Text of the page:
Thursday, 7 April 2016

Travelling Southeast Asia: Kratie, Cambodia

Kratie was the second place we visited in Cambodia, after spending a few days in Phnom Penh. We got to Kratie by bus from the capital, which was fairly easy as we could buy the bus tickets from our hostel. Although it did take us multiple attempts as we were pronouncing Kratie as it is spelt, when in fact it’s pronounced Kra-cheh. Who knew…

Our bus left Phnom Penh at 9:45am, but we arrived about an hour before this to what seemed like complete organised chaos. There were about 15 buses with hundreds of people pilled in front of them, and no obvious system or way of telling which bus was which. In the end, our bus didn’t arrive until about five minutes before we were due to leave.

We were relieved, though, to find out it was a coach, rather than a minibus, so it was a reasonably comfortable journey, even if it did take eight hours instead of the scheduled five.

Since we’d been planning on eating lunch once we arrived in Kratie, we were starving by the time we actually got to our hotel so we ate in the hotel restaurant, which ended up being a lot cheaper and easier than taking the journey to the centre of Kratie Town.

We stayed at the River Dolphin Hotel (not to be confused with the abundance of other dolphin-themed hotels in Kratie). It was very basic for the price, and was definitely not as nice as our hostel in Phnom Penh, but as the four of us could share one room, it wasn’t too bad. Plus, it had a really small pool, which was a welcome and exciting addition.

The attraction of Kratie for tourists is that this small stretch of the Mekong River is home to Irrawaddy dolphins, a rare and endangered species. We had come to Kratie primarily to see these dolphins, so we only had one full day to spend there.

We had reserved mopeds from our hotel reception to get us to the right stretch of the river, but when we went to collect them in the morning we were told that they had already been taken, and the only other ones we could borrow were manual and had no helmets. Instead, we went by Tuk Tuk, which was a $15 round trip. It was a 14km bumpy journey to this particular spot on the river, which gave us our first real glimpses of rural Cambodia.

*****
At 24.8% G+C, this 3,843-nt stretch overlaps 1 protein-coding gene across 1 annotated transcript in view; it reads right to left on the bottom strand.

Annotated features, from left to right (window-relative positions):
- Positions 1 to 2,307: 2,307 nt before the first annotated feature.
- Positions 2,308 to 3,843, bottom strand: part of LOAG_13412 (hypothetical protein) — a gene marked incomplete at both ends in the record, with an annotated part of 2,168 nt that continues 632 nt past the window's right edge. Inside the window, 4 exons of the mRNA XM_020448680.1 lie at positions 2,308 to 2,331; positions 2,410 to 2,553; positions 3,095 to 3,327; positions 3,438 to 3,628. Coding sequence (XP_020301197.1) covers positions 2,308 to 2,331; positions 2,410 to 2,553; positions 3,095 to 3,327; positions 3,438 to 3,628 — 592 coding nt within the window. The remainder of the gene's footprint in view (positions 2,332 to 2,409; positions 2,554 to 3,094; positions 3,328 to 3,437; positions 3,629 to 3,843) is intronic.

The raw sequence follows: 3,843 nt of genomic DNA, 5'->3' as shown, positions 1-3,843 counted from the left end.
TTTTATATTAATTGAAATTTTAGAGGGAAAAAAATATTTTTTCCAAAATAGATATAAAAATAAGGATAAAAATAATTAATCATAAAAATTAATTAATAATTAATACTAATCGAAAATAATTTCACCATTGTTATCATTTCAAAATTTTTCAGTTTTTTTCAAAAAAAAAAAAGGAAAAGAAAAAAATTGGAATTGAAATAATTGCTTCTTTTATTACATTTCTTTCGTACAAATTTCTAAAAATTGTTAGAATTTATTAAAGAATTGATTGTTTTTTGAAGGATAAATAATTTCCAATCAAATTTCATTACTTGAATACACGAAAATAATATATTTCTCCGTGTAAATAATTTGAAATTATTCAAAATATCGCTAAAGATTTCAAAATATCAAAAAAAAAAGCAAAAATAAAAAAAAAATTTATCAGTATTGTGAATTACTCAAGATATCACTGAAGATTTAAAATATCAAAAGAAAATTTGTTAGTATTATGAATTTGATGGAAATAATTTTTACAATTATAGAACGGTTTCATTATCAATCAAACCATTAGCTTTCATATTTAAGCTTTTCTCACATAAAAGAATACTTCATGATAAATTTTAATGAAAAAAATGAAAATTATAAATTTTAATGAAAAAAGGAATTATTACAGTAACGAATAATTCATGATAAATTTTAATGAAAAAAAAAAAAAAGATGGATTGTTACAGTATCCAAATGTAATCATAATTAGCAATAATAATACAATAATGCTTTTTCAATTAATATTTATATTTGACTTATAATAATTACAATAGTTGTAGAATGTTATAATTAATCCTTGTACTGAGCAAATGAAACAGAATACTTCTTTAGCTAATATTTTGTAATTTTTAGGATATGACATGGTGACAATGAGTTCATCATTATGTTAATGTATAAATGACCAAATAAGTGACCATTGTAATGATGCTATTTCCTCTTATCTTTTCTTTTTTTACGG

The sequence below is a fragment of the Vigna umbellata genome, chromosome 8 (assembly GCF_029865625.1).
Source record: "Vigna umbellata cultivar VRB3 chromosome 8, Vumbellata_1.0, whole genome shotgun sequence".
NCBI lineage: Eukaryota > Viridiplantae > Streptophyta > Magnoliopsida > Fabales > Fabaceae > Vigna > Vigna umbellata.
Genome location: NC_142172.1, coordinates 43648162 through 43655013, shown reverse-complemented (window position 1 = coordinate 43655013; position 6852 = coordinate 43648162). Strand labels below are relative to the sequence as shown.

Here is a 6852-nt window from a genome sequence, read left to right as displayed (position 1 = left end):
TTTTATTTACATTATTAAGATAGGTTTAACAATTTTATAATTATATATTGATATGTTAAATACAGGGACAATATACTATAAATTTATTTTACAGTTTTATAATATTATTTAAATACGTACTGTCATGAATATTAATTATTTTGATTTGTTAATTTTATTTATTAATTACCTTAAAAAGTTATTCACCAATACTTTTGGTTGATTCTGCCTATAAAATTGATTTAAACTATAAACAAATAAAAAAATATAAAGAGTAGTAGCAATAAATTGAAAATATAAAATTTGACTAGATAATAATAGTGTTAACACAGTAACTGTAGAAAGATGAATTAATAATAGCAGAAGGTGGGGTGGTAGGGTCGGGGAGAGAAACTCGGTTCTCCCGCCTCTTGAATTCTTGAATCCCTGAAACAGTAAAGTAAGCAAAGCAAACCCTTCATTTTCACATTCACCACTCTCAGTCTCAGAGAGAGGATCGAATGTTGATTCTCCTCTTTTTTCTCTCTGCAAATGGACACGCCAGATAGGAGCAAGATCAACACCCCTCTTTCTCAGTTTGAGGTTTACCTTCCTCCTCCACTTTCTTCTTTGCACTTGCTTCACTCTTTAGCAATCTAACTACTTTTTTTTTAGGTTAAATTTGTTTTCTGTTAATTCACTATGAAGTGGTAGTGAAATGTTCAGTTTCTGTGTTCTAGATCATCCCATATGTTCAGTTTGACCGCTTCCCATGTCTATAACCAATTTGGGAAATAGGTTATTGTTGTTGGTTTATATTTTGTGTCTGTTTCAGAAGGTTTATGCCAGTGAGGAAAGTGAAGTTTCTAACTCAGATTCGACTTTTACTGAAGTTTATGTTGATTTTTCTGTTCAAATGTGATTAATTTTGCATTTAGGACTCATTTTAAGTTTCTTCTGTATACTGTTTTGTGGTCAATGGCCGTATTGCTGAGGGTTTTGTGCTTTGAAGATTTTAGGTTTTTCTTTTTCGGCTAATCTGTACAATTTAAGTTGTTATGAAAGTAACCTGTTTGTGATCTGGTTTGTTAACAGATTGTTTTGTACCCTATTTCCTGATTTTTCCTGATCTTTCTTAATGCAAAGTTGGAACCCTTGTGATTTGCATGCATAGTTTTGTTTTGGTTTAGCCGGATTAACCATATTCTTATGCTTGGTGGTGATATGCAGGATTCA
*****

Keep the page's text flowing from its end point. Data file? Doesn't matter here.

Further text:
To go in a long boat with a guide cost $7 each, and we got to spend about an hour being taken up and down. Although you only catch glimpses of the dolphins and just see their fin above the surface of the water, we saw a lot more dolphins than we anticipated. In spite of not getting to see the distinctive noses of this species of dolphin, you know that by only catching glimpses of their fins, these dolphins are not being made to act in any way different to how they would naturally. There is also no guarantee that you’ll see any dolphins, as they are left alone entirely by the guides.

We had arrived at the river fairly early in the morning to try to catch sight of some dolphins, so we stopped off at Wat Phnom Sambok afterwards, before heading back to Kratie Town for lunch at Red Sun Falling Café.

When you forget to take your cover-up clothes...

After a failed attempt to find some bus tickets to Ban Lung, our next destination, we headed back to our hotel for an afternoon taking advantage of the hotel’s pool, where Vicky, who is an expert swimmer and teacher, taught a Cambodian child how to swim!

Since we had failed to find the bus tickets we wanted (we were keen to find a coach rather than a minibus), we ended up sourcing an unexpected method of transport from our hotel to take us to our next stop, which I will reveal, of course, in my next travel post.

Our second evening at the hotel restaurant was quite a memorable one, and we made quite an embarrassment of ourselves when a huge praying mantis landed on Vicky’s head and we all screamed and jumped away from the table, much to everyone else in the restaurant’s amusement. The waitress made us feel even more stupid, when she came over to assure us that praying mantises are harmless, picked the creature up and placed it on her head.

If only we’d know that this was nothing compared to the bug-related horrors we were about to encounter in Ban Lung…

I also vlogged our stay which gives an even better impression of Katie, so give that a watch and subscribe to my YouTube channel so you don’t miss the vlogs from the rest of the trip!


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